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March 6, 2021

Study explores barriers that homeless people face

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New research into the experience of local homeless people suggests that while some community members are kind and accepting, others have a lot to learn.

The academic undertaking the research, Rohena Duncombe, said the homeless people she interviewed spoke of a ‘mixed experience’ in their interactions with the wider community.

‘It was really varied,’ said Ms Duncombe, a lecturer at Charles Sturt University.

‘Some [locals] seemed to appreciate what the [homeless] person been through, but others didn’t really seem to understand the circumstances that led to homelessness at all.’

Ms Duncombe said this lack of understanding was quite common within the broader Australian community.

‘If we asked the standard conservative person they would probably tend to think that people are homeless because they’re drinkers or because they’re just lazy,’ she said.

‘The fact is that in the vast majority of cases people are not homeless for those reasons. There’s a whole history and background, often going right back to childhood.’

The interviews Ms Duncombe conducted locally are part of a project exploring the barriers homeless people face when attempting to access services, particularly healthcare.

Research has shown that while homeless people get sick more often and have shorter lives they use fewer primary health services than the rest of the population.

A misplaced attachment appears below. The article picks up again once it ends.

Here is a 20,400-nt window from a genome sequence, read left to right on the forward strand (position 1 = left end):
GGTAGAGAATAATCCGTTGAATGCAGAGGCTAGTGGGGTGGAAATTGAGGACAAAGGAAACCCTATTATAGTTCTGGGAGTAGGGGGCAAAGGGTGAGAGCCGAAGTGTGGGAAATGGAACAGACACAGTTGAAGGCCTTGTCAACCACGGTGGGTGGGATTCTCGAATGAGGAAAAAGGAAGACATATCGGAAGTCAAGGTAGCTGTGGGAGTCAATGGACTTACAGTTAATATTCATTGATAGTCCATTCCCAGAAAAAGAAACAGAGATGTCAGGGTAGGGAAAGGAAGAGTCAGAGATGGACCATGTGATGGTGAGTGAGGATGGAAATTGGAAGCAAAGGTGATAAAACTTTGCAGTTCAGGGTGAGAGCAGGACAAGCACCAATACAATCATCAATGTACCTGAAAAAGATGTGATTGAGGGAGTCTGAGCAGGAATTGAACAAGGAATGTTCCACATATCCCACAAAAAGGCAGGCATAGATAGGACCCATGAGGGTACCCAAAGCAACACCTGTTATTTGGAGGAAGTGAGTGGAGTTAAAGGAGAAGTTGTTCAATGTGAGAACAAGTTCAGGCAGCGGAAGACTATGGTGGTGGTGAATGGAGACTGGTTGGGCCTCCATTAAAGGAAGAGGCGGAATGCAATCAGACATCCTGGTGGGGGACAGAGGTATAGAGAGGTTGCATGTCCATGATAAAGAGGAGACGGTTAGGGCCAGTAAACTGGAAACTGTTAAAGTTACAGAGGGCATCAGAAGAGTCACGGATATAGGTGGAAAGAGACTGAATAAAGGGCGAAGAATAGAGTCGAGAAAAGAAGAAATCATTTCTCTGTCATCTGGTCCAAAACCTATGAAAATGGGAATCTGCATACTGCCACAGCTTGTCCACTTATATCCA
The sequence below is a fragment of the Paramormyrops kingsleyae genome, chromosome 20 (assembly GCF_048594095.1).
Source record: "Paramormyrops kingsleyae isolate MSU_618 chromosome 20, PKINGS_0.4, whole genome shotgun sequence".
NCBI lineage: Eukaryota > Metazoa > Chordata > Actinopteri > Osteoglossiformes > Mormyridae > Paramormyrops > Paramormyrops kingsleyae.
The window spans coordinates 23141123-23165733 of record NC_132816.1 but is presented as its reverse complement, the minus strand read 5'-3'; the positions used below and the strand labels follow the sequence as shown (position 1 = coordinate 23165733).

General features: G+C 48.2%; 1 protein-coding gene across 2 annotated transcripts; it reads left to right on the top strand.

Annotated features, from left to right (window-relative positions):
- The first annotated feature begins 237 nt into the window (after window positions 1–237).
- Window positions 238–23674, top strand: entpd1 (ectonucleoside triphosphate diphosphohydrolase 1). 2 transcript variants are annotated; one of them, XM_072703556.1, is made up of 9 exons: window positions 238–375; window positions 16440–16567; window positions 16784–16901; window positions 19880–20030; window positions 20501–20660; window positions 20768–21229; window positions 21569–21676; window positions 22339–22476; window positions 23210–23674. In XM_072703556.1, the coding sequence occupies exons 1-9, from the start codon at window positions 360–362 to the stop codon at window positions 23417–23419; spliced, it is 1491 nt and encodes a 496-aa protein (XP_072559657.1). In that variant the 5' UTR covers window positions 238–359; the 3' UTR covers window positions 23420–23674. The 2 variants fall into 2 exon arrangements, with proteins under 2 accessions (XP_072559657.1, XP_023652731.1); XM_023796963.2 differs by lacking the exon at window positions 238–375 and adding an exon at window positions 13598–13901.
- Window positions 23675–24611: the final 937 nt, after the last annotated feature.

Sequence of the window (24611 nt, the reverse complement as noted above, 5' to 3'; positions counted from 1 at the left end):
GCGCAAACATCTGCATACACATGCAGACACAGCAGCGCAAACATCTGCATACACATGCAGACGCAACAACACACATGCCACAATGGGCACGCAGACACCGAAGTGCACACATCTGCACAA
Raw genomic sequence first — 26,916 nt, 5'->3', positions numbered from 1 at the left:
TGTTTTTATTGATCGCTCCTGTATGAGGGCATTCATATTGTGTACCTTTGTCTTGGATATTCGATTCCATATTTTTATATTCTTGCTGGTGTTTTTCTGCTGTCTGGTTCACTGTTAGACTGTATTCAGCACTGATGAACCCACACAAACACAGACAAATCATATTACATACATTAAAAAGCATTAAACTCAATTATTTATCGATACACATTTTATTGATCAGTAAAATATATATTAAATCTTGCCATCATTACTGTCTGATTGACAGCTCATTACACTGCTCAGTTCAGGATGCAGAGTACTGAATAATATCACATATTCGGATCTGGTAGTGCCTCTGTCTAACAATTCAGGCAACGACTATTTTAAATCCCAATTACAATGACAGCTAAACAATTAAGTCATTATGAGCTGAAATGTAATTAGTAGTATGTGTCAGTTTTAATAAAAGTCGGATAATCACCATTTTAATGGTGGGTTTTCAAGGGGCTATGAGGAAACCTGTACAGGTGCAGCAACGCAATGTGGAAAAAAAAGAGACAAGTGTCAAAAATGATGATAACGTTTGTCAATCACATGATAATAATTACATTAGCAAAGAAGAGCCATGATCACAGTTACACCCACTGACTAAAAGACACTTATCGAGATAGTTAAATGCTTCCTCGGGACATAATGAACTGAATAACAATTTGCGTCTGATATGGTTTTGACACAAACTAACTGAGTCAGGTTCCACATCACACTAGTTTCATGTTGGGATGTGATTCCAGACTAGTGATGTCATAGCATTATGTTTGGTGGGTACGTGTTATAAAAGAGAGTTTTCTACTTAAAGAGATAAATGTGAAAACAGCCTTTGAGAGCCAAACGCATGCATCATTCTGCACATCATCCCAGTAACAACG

When they do seek medical attention, it is usually for an acute or more advanced condition that requires admission to hospital.

Part of the reason for this reluctance to seek help early, Ms Duncombe says, is that the entry points for health services tend not to be easily accessed by homeless people.

This difficulty in obtaining access may be because of a lack of knowledge about the available services, or because a homeless person feels alienated and isolated from the health system.

According to Ms Duncombe, this is where their treatment by the community comes into play. She says the experience of homelessness often exacerbates existing trauma, which in turn often results in mental health issues and substance use.

The good news, Ms Duncombe said, was that there were simple things locals could do to make homeless people’s lives easier. ‘The more we can do to reduce the isolation and discrimination many homeless people feel, the more we are supporting their chances of recovery.’


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